when to plant tomatoes in tn

Growing your tomatoes is hugely rewarding, but it’s important to start them at the right time of year for your zone. In Tennessee, which spans USDA Hardiness Zones 6b through 8a, there’s a fairly short but defined window for successful tomato planting. Follow these tips for determining when tomatoes should go in the ground in different parts of the state.

Planting Dates Vary Across Tennessee

As a rule of thumb, Tennessee lies within a planting zone spanning mid-March through early June. However, the timing varies depending on your location within the state. In the far west and southwest regions of Tennessee (Zone 8a), you can start tomatoes as early as mid-March.

Ideally, wait until nighttime temperatures are consistently above 50 degrees Fahrenheit.

Moving eastward through Zones 7b and 7a, aim for late March through mid-April. The Tennessee River Valley and Cumberland Plateau fall into these transition zones.

Be wary of potential late frost dates, which can be as late as mid-April.

For northern and eastern Tennessee in Zones 6b and 6a, the ideal tomato planting window runs from mid-April through early May. These cooler areas face the highest frost risk, so delay planting until nighttime lows are reliably above freezing.

Even then, be prepared to cover or bring in young plants if a late frost is predicted.

Choosing the Right Varieties

When selecting tomato varieties, opt for early, mid-season, or late-maturing types suited to your growing zone. Early varieties planted in Zone 8a might be produced before summer’s peak heat arrives.

Mid-season types suit Zones 7a-7b well. Late or determinate tomatoes planted in Zone 6b may still have time to crop before fall frost.

Heirloom and hybrid tomatoes behave differently, so consider your preferred variety when scheduling your planting dates. Heirlooms often set fruit over a longer period but are less disease-resistant.

Hybrids tend to concentrate ripening but withstand pests and weather stresses better. Match the varieties to your site and skill level.

The Planting Process: Steps for Success

Once nighttime temperatures are safely above 50 degrees, follow these steps for successful tomato planting:

Step 1: Prepare the soil several weeks beforehand by tilling in compost, aged manure or other organic matter. Tennessee soils often benefit from pH adjustments as well.

Step 2: Start seeds indoors 4-6 weeks before the last expected spring frost date. Provide grow lights, heat mats, and sufficient humidity for healthy seedlings.

Step 3: Hardened off transplants by acclimating them to outdoor conditions for 7-10 days before planting. Gradually increase sun exposure and withstand variable temperatures.

Step 4: Pick a spot in full sun, at least 5-6 hours of direct light daily. Amend heavy clay soils with compost to ensure good drainage.

Step 5: Use a trowel or shovel to dig holes twice the width of each transplant’s root ball and slightly shallower.

Step 6: Remove seedlings from their pots or cells carefully without damaging fragile roots. Tease them out gently if pot-bound.

Step 7: Place transplants in the holes and backfill with native soil, pressing firmly to eliminate air pockets. Water thoroughly once planted.

Step 8: Place tomato cages, stakes, or another support structure before planting or soon after to avoid disturbing roots. Tie vines as they grow.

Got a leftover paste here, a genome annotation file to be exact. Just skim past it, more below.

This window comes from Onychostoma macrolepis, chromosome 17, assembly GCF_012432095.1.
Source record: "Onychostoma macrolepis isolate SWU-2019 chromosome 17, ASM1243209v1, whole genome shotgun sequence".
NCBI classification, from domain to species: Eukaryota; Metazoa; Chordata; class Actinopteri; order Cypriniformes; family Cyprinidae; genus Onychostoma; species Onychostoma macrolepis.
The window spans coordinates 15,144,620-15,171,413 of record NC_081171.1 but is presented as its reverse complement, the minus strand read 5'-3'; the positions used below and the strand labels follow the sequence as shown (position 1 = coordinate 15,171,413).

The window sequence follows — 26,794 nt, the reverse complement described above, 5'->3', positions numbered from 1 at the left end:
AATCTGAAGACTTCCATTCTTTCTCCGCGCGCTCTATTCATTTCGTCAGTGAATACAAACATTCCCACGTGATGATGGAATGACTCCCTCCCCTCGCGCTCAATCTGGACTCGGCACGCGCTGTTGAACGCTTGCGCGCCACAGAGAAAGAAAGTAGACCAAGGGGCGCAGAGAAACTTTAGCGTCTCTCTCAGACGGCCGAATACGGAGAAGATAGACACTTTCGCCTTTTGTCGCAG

Step 9: Apply a 2-3 inch layer of mulch such as shredded leaves, grass clippings, or straw to maintain even soil moisture and suppress weeds.

Step 10: Monitor new transplants and water regularly (1-2 inches per week) until established, then as needed to prevent drought stress.

Precautions for Tomato Growing in Tennessee

While timing is crucial, also watch for these potential pitfalls of Tennessee’s variable climate:

  • Late frosts in spring or early fall can damage or kill tender tomato plants. Be ready to cover or move plants if frost threatens.
  • Torrential summer downpours may spread disease between susceptible varieties grown too close together. Allow for airflow with proper spacing.
  • Weeks of 90-degree or higher heat can cause blossom drop or fruit sunscald without adequate watering, mulching, and nutrition.
  • Pests like hornworms, blister beetles, and early blights favor wet or humid conditions. Fungal diseases also spread rapidly in such weather.
  • Drought stress during heat waves makes plants more vulnerable to infection, so maintain consistent soil moisture without overwatering.

FAQs About When to Plant Tomatoes in Tn (Tennessee)

When is the best time to plant tomatoes in Tennessee?

Answer: The best time to plant tomatoes in Tennessee is typically in late April or early May after the last frost has passed.

How deep should I plant my tomatoes?

Answer: Tomatoes should be planted at a depth of two to three inches in Tennessee’s soil.

Are there any special considerations for growing tomatoes in Tennessee?

Answer: Depending on your local climate, some tomato varieties may need to be staked or supported to ensure steady growth. It is also recommended to mulch around your tomato plants to help retain soil moisture and suppress weeds.


In Tennessee, tomatoes are usually planted in late March or early April. If you are planting early, you should wait until the last frost has passed and the soil has warmed to at least 55 degrees. Planting too early may result in lower yields and poor fruit quality. So it is best to wait until the optimal time to ensure a healthy harvest.

With careful attention to Tennessee’s planting windows and growing conditions, you’ll be rewarded with an abundant tomato harvest to enjoy all summer long. Following best practices helps your tomato plants thrive despite the variable climate zones across the Volunteer State. Happy planting!


Similar Posts

One Comment

Leave a Reply

Your email address will not be published. Required fields are marked *